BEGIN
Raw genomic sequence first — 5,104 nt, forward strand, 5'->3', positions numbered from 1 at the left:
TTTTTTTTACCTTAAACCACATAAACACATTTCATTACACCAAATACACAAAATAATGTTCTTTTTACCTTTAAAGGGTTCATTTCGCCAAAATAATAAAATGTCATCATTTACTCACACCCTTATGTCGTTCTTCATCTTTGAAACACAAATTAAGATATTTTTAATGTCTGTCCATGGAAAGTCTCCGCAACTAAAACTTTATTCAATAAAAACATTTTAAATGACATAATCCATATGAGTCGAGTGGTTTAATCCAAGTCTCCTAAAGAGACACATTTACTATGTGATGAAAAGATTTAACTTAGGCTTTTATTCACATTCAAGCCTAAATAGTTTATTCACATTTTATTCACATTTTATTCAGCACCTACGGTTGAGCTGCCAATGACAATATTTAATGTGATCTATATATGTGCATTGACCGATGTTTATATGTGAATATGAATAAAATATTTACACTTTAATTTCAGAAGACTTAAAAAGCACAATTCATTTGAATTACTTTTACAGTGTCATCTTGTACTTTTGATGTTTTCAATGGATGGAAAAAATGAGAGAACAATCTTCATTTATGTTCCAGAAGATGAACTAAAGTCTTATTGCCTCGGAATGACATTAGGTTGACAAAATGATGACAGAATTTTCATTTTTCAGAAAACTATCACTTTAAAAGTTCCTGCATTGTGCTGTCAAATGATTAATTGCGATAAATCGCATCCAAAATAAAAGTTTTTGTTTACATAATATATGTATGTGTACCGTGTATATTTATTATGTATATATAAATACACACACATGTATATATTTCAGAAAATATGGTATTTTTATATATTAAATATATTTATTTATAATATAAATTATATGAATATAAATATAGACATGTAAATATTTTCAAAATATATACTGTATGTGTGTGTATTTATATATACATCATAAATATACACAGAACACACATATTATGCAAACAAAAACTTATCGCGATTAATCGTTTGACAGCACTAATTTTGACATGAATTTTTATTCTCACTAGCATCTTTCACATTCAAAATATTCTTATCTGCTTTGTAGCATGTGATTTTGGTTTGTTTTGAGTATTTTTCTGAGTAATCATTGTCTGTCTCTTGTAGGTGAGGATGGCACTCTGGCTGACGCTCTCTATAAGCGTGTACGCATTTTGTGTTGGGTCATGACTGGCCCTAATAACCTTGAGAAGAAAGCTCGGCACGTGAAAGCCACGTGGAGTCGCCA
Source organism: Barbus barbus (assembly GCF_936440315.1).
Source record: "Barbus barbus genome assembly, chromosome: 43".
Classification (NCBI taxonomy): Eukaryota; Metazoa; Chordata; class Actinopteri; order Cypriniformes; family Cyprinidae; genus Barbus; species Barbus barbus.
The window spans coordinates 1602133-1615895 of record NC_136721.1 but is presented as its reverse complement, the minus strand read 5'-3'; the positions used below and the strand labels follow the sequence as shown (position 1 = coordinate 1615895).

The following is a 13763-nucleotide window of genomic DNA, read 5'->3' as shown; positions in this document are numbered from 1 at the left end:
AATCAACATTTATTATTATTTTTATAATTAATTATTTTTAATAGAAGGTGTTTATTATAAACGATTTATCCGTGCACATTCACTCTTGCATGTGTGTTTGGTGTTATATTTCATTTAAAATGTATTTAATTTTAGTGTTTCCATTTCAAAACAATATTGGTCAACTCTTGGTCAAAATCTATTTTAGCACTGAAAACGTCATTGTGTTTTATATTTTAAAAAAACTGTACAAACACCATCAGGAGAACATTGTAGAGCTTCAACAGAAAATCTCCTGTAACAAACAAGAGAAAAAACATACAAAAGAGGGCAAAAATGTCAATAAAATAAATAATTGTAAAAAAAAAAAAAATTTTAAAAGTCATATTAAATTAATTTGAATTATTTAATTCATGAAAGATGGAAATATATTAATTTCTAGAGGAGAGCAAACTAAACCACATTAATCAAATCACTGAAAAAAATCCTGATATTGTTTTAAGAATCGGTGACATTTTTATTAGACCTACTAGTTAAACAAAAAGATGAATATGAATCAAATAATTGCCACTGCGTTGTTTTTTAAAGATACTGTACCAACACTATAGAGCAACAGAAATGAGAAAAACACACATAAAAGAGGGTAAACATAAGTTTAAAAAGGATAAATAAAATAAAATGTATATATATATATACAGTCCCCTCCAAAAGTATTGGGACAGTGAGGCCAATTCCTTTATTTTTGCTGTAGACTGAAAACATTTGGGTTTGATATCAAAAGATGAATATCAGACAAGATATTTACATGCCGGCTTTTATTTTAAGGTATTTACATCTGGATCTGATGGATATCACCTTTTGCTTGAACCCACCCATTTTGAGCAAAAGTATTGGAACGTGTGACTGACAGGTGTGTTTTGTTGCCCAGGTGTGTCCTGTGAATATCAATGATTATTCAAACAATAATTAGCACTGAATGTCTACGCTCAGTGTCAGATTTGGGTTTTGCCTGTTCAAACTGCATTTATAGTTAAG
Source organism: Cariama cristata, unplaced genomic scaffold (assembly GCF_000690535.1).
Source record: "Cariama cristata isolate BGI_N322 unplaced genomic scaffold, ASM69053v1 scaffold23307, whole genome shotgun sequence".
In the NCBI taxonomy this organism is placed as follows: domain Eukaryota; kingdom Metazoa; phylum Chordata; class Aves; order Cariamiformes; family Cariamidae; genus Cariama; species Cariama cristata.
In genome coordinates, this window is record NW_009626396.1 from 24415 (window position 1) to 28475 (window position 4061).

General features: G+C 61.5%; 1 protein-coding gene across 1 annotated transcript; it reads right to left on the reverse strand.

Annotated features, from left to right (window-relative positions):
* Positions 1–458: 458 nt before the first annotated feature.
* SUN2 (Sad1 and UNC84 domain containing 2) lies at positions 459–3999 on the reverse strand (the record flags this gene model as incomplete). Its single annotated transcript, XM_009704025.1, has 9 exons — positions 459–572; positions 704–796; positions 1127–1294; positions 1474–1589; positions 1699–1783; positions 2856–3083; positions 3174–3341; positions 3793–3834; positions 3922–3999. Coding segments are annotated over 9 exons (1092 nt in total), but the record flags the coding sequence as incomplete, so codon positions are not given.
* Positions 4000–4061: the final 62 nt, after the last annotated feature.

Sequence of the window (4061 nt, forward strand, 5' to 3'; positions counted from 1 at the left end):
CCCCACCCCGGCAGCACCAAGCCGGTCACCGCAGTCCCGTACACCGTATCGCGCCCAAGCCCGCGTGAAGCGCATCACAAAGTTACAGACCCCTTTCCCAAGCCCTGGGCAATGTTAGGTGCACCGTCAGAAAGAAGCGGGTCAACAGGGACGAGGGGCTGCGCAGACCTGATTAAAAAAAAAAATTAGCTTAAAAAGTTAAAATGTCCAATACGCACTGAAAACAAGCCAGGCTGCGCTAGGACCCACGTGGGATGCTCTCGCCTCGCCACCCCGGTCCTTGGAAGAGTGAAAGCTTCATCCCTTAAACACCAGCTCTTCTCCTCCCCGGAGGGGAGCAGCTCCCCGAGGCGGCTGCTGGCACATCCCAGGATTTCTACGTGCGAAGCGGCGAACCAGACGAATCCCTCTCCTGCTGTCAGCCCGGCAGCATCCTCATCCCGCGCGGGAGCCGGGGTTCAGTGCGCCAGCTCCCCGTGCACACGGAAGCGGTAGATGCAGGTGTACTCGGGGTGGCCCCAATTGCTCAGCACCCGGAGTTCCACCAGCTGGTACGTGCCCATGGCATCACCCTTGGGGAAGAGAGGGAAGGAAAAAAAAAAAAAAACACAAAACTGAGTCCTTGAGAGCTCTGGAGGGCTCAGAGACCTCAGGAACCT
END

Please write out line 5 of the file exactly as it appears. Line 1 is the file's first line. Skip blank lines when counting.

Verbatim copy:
Classification (NCBI taxonomy): Eukaryota; Metazoa; Chordata; class Actinopteri; order Cypriniformes; family Cyprinidae; genus Barbus; species Barbus barbus.